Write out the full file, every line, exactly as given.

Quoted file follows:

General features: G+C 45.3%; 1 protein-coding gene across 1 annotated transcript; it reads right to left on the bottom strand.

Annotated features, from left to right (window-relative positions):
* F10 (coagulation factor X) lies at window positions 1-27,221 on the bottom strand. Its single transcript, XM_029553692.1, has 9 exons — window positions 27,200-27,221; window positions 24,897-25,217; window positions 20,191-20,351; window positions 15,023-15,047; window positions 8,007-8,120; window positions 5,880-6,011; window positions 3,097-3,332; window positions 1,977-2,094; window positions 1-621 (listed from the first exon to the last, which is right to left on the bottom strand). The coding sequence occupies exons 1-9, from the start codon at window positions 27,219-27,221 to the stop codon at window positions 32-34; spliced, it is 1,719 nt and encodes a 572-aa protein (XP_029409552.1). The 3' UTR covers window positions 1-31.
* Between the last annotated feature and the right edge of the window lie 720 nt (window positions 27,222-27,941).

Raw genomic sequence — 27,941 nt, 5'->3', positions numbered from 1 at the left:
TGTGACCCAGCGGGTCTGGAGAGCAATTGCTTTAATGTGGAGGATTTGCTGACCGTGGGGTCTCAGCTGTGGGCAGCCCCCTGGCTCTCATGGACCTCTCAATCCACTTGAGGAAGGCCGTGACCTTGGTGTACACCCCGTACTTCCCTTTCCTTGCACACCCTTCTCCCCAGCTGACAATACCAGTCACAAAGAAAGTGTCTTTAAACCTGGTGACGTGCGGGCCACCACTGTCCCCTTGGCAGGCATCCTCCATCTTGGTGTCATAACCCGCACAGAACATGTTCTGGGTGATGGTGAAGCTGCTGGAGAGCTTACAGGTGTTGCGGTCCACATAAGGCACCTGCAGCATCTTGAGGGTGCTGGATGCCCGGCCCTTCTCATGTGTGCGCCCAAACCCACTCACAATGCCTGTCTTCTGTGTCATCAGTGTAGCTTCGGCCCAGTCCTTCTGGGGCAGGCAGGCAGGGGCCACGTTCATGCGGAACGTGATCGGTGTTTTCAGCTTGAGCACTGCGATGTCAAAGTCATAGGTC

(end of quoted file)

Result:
General features: G+C 45.3%; 1 protein-coding gene across 1 annotated transcript; it reads right to left on the bottom strand.

Annotated features, from left to right (window-relative positions):
* F10 (coagulation factor X) lies at window positions 1-27,221 on the bottom strand. Its single transcript, XM_029553692.1, has 9 exons — window positions 27,200-27,221; window positions 24,897-25,217; window positions 20,191-20,351; window positions 15,023-15,047; window positions 8,007-8,120; window positions 5,880-6,011; window positions 3,097-3,332; window positions 1,977-2,094; window positions 1-621 (listed from the first exon to the last, which is right to left on the bottom strand). The coding sequence occupies exons 1-9, from the start codon at window positions 27,219-27,221 to the stop codon at window positions 32-34; spliced, it is 1,719 nt and encodes a 572-aa protein (XP_029409552.1). The 3' UTR covers window positions 1-31.
* Between the last annotated feature and the right edge of the window lie 720 nt (window positions 27,222-27,941).

Raw genomic sequence — 27,941 nt, 5'->3', positions numbered from 1 at the left:
TGTGACCCAGCGGGTCTGGAGAGCAATTGCTTTAATGTGGAGGATTTGCTGACCGTGGGGTCTCAGCTGTGGGCAGCCCCCTGGCTCTCATGGACCTCTCAATCCACTTGAGGAAGGCCGTGACCTTGGTGTACACCCCGTACTTCCCTTTCCTTGCACACCCTTCTCCCCAGCTGACAATACCAGTCACAAAGAAAGTGTCTTTAAACCTGGTGACGTGCGGGCCACCACTGTCCCCTTGGCAGGCATCCTCCATCTTGGTGTCATAACCCGCACAGAACATGTTCTGGGTGATGGTGAAGCTGCTGGAGAGCTTACAGGTGTTGCGGTCCACATAAGGCACCTGCAGCATCTTGAGGGTGCTGGATGCCCGGCCCTTCTCATGTGTGCGCCCAAACCCACTCACAATGCCTGTCTTCTGTGTCATCAGTGTAGCTTCGGCCCAGTCCTTCTGGGGCAGGCAGGCAGGGGCCACGTTCATGCGGAACGTGATCGGTGTTTTCAGCTTGAGCACTGCGATGTCAAAGTCATAGGTC